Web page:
Inducible nitric-oxide synthase (iNOS) overexpression is a characteristic hallmark of the inflammatory state and activation of the transcription factor NF-κB is thought to be essential for the induction of iNOS [128]. iNOS expression increases after UUO (Figure 1). Thus, 5 days after kidney obstruction there is an increased NO production and iNOS expression at transcriptional and post-transcriptional levels, whereas 14 days after obstruction, decreased endogenous NO production and lower iNOS expression at mRNA and protein levels were observed [34]. Tubular epithelial cells are most likely the major source of NO as these cells are subjected to a high pressure or mechanical stretch as a result of ureteral obstruction. When cultured tubular epithelial cells are subjected to high pressure (60 mmHg), there was an increase of iNOS expression, while endothelial NOS expression remained unchanged. Furthermore, the use of NF-κB inhibitors was shown to prevent the increase in iNOS expression, thus suggesting the role of this pro-inflammatory pathway in the iNOS overexpression [129]. In obstructed neonatal rats, in vivo administration of L-Arginine, which activates NO production by iNOS, prevented renal damage. Opposite effects were obtained after nitro L-Arginine methyl ester (L-NAME) treatment. These findings suggest that NO can produce resistance to obstruction-induced cell death in neonatal UUO [34]. Targeted deletion of inducible nitric oxide synthase (iNOS) in mice subjected to UUO increases renal macrophage infiltration and interstitial fibrosis, indicating that endogenous iNOS also serves to limit macrophage infiltration [130]. Administration of losartan to the UUO model in rats induced a down-regulation of iNOS, with persistent levels of eNOS in renal cortex of the obstructed kidney, thus suggesting that Ang II plays a major role in iNOS overexpression [131]. Liposome-mediated iNOS gene therapy improves renal function in rats with UUO [132] demonstrating that strategies to increase iNOS might be a powerful therapeutic approach in obstructive nephropathy [133].

Conclusions and clinical perspectives

In this review we have summarized the most important factors that have been involved in the genesis and progression of the inflammatory damage induced by ureteral obstruction. These factors regulate cytokine and chemokines production, leukocyte/macrophage recruitment, interstitial inflammation, tubular cell apoptosis, and fibroblasts proliferation and activation (see table 1). NF-κB activation plays a central role in the inflammatory reaction after ureteral obstruction. Oxidative stress and renin-angiotensin II system seems to play a major role in activating NF-κB and they contribute also to the overexpression of pro-inflammatory cytokines in the obstructive nephropathy. As many therapeutic agents have been developed in the last years to control inflammation and NF-κB activation for the treatment of several diseases such as tumors [134], it can be postulated that this anti-inflammatory therapy could be useful to treat or prevent kidney damage during obstructive nephropathy [135]. There are many data in animal models, most of them reviewed in the present manuscript, demonstrating that anti-inflammatory treatment ameliorates renal damage in experimental models of obstructive nephropathy. Furthermore, attempts to avoid tubulointerstitial inflammation by immunosupression were successful to inhibit renal fibrosis. Rapamycin and mycophenolate mofetil (MMF), immunosuppressive agents, were described to improve the progression of injury elicited by UUO [136, 137]. However, cost and adverse effects caused difficulty in the establishment of an efficient therapy based on that approach. It should be noted that clinical studies on these topics are almost absent in the literature. Thus, the anti-inflammatory therapy to treat obstructive nephropathy, although promising, needs many clinical studies that prove to be successful in the clinical setting.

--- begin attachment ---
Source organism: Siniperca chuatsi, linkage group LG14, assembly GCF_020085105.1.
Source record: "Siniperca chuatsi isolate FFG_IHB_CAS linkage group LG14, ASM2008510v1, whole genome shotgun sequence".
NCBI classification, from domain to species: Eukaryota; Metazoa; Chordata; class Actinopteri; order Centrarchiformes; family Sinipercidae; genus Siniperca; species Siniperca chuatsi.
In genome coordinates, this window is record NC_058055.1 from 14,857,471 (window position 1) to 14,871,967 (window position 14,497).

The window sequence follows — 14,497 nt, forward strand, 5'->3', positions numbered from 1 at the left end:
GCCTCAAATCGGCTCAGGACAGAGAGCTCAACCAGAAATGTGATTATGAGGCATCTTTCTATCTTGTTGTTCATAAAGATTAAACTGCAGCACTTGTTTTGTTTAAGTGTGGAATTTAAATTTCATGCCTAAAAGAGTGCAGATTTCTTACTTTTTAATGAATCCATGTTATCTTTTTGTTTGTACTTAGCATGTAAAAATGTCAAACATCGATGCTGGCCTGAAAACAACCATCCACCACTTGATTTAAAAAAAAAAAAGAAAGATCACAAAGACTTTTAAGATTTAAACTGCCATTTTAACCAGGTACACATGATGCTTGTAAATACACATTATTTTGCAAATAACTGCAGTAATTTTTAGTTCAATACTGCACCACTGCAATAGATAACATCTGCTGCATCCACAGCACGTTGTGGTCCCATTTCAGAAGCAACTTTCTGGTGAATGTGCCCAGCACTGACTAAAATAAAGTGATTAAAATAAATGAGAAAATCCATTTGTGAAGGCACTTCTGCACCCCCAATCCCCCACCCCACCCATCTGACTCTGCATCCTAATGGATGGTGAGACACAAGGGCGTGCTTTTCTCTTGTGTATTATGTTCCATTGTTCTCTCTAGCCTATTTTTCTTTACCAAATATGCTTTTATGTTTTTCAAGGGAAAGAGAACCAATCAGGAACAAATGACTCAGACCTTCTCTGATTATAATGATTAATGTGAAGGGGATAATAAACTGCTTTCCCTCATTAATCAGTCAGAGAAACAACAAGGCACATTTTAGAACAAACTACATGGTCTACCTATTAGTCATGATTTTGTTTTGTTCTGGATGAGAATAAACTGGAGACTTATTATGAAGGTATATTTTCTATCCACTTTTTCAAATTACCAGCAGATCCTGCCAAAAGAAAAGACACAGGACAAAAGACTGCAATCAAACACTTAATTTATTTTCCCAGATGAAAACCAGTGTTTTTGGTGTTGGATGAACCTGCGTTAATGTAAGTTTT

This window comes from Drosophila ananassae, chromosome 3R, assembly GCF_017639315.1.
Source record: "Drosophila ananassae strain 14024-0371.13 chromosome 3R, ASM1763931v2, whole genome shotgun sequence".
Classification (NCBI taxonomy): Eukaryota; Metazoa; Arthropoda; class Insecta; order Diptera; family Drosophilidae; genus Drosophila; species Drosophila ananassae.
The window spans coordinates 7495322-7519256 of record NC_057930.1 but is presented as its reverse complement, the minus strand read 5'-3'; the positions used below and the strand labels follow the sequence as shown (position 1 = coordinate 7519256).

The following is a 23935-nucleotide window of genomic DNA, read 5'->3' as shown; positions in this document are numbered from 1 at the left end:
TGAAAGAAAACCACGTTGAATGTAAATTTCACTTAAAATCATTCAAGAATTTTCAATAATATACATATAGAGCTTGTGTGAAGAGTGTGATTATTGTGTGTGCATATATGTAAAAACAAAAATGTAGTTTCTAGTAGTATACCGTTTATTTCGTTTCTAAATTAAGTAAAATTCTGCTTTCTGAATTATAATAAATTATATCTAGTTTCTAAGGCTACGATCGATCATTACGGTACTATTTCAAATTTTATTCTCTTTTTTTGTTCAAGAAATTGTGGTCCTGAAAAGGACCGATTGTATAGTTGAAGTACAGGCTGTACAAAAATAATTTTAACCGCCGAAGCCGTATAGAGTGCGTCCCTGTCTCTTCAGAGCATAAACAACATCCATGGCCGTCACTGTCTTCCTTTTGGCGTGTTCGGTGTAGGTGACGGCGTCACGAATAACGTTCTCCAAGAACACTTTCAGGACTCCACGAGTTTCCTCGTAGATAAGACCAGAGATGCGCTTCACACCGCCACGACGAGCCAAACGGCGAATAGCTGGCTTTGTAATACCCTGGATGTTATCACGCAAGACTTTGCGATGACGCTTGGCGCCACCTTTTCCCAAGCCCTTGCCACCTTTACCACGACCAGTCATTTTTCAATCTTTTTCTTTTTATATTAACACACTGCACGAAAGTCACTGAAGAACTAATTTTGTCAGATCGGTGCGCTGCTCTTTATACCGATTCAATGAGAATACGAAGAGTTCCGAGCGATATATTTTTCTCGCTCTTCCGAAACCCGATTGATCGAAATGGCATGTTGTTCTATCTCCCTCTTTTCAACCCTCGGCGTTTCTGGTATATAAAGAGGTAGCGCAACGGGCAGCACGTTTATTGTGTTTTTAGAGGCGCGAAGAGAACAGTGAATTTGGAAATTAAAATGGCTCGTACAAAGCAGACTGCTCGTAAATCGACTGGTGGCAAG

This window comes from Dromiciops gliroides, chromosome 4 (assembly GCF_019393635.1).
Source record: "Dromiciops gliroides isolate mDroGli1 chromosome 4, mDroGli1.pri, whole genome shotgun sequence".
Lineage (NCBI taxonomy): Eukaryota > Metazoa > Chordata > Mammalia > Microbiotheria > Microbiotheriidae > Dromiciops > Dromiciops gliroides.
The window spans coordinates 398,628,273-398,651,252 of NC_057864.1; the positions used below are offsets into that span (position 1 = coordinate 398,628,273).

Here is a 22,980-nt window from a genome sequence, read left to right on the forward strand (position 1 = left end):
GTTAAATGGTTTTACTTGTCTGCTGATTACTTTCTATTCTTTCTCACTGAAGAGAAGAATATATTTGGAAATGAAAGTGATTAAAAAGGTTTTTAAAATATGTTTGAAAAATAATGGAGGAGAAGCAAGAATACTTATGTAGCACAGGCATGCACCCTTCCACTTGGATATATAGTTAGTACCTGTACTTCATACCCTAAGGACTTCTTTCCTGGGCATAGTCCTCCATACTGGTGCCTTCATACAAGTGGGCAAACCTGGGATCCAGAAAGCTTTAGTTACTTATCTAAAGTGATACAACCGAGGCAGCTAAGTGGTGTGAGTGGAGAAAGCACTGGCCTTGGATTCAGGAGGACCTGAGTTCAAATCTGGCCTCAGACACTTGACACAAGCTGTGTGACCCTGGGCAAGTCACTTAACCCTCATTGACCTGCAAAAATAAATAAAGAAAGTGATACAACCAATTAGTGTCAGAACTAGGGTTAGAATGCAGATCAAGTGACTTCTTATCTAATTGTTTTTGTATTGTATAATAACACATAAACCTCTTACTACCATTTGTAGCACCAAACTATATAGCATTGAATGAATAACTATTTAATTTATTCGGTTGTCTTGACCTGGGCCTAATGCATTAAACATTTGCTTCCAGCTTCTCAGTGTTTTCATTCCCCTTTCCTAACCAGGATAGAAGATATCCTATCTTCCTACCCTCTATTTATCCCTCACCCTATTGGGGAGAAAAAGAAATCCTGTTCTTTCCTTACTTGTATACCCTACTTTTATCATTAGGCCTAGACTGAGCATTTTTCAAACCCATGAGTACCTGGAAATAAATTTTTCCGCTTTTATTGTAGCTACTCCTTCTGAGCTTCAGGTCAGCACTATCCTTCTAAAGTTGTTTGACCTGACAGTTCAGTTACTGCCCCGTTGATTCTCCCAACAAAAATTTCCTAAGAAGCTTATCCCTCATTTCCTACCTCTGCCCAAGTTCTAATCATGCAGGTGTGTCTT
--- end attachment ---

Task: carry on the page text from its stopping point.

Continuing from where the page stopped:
Table 1
Summary effects of different molecules involved in inflammation in the obstructive nephropathy
Inflammatory gene expression
Macrophage infiltration
Renal tubular cell apoptosis
Ang II
NF-κB activation
Oxidative stress
TGF-β upregulation
Macrophage infiltration
Macrophage infiltration
Renal tubular cell death
ICAM expression
Macrophage infiltration
Fibroblast activation
Leukocyte activation
Fibroblast proliferation
E,P,L Selectins
Monocytes/macrophage and T cell infiltration
Tubular apoptosis
Interstitial inflammation
Leukocyte infiltration
Macrophage infiltration
Macrophage recruitment
Leukocyte recruitment
Interstitial fibrosis
Leukocyte recruitment
Macrophage infiltration, activation and proliferation
Tubular apoptosis
Leukocyte recruitment
Monocyte/macrophage infiltration
Fibroblast proliferation
Tubular apoptosis
Suppress macrophage infiltration
Inhibit chemokine expression
Macrophage infiltration
Interstitial fibrosis
Repress tubular cell apoptosis
Resistance to cell death
Limit macrophage infiltration


Studies from the authors' laboratory have been supported by grants from Ministerio de Ciencia e Innovación (BFU2004-00285/BFI, and SAF2007-63893), Junta de Castilla y León (SA 001/C05), and Instituto de Salud Carlos III, (RETIC RedIn-Ren RD/0016). We thank Dra. Angela Nieto, Neurosciences Institute, Alicante, Spain, for critically reading the manuscript and her helpful suggestions.

Competing interests

The authors declare that they have no competing interests.

Authors' contributions

MTG and JML-N designed the review. MTG drafted the manuscript, FP-B and JML-N have rewritten the manuscript and MTG, FP-B and JML-N have completed the final version of the manuscript. All authors read and approved the final manuscript
Authors’ original file for figure 1
Authors’ original file for figure 2
Authors’ original file for figure 3